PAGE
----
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Sources

The WHO report of March 2020 on the rational use of protective equipment states that "the use of a single respirator for more than 4 hours can cause discomfort and should be avoided". It states that "respirators" (e.g., N95, FFP2 or equivalent standard masks) have been used for a prolonged period of time in previous public health crises involving acute respiratory diseases, when there was a lack of protective equipment. This involves wearing the same respirator when caring for several patients with the same diagnosis without removing it, and there is evidence that respirators retain their protection when used for prolonged periods of time.

World Health Organization. (2020). Rational use of personal protective equipment (PPE) for coronavirus disease (COVID-19): interim guidance, 19 March 2020 (No. WHO/2019-nCoV/IPC PPE_use/2020.2). World Health Organization.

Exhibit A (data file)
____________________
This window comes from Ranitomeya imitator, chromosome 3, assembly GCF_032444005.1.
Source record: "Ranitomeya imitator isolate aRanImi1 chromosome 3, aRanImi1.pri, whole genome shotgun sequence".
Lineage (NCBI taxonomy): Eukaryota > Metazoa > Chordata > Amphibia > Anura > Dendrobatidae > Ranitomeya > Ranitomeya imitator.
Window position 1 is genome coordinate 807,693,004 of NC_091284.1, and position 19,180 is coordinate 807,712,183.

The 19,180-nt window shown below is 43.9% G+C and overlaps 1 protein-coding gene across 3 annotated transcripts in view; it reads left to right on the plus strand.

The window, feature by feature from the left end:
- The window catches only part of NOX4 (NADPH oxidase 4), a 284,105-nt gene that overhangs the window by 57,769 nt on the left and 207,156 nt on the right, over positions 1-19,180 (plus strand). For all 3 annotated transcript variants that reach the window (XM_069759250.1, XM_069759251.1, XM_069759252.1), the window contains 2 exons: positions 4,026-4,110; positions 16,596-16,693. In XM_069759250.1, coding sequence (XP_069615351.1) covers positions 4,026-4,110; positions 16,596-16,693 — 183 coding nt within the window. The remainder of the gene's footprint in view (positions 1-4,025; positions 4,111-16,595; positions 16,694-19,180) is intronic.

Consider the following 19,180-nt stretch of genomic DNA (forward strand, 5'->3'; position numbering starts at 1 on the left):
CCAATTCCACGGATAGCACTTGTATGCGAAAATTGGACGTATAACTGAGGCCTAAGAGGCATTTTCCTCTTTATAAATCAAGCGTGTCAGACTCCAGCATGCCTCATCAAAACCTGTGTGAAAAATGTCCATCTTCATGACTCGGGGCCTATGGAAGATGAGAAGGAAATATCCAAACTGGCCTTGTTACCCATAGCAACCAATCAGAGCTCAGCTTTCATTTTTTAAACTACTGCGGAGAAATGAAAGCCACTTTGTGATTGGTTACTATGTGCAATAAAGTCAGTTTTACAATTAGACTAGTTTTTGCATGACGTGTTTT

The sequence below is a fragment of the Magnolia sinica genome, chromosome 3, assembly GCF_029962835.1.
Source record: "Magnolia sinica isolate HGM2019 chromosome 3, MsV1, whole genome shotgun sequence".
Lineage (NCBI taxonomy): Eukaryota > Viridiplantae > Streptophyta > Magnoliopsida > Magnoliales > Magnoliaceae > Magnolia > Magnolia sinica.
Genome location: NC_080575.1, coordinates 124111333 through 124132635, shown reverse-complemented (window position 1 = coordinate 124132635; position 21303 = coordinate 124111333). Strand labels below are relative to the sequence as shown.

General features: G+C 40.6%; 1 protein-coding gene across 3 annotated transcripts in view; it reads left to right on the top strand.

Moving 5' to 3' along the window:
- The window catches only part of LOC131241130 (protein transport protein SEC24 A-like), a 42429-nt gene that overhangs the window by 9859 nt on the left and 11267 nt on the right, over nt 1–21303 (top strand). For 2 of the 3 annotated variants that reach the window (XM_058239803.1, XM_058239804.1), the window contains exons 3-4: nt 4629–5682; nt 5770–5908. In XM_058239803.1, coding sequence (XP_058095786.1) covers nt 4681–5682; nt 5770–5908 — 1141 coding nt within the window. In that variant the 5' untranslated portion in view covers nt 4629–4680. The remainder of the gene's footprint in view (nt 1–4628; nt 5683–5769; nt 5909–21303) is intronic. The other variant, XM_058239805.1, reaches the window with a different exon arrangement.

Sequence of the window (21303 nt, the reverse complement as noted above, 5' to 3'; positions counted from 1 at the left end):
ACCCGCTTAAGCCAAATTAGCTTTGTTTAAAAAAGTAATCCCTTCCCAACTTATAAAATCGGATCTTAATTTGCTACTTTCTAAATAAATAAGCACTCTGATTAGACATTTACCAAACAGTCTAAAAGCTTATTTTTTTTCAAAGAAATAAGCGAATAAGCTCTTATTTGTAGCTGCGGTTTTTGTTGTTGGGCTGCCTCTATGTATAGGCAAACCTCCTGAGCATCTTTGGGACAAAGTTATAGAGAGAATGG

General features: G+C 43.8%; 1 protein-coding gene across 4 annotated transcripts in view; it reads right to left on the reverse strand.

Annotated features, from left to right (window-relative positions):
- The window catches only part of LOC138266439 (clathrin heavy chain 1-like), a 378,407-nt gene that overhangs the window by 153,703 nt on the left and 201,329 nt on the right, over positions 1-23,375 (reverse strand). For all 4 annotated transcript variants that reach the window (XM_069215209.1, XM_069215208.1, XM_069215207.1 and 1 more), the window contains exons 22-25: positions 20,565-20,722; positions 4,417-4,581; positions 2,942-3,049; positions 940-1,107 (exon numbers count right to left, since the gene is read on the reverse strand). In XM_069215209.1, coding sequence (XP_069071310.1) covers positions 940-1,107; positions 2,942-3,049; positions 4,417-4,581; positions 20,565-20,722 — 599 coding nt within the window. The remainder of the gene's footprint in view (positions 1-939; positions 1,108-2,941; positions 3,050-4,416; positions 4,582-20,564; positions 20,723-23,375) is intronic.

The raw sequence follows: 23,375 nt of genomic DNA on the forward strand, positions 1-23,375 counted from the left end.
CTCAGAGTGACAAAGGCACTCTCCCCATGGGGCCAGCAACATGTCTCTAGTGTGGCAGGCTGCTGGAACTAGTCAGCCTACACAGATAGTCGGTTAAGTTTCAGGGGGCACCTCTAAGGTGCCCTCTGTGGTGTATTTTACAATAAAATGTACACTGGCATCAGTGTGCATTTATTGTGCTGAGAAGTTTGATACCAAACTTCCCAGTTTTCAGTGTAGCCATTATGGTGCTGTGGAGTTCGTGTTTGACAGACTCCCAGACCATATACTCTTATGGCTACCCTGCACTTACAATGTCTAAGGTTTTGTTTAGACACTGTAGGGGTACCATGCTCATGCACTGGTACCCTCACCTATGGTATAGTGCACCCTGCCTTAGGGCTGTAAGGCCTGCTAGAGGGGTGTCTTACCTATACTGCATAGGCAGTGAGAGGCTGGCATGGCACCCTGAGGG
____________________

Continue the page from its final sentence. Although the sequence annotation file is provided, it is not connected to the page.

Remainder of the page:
The WHO report of March 2020 cites this article to justify the low tolerance of masks after 4 hours. The median reported tolerance is 7.7 hours for a surgical mask and 5.8 to 6.6 hours for an N95 mask.

Radonovich LJ Jr, Cheng J, Shenal BV, Hodgson M, Bender BS. Respirator tolerance in health care workers. JAMA. 2009;301(1):36-8. doi:10.1001/jama.2008.894.

The WHO report of April 2020 (the most recent) on the rational use of protective equipment no longer mentions the 4-hour limit.

World Health Organization. (2020). Rational use of personal protective equipment for coronavirus disease ( COVID-19) and considerations during severe shortages: interim guidance, 6 April 2020 (No. WHO/2019-nCov/IPC_PPE_use/2020.3). World Health Organization.

In France, the official recommendation is not to use a surgical mask for more than 4 hours.

Ministry of Solidarity and Health. Recommendations for the use of face masks in the context of a progressive process of deconfinement. 06/05/2020.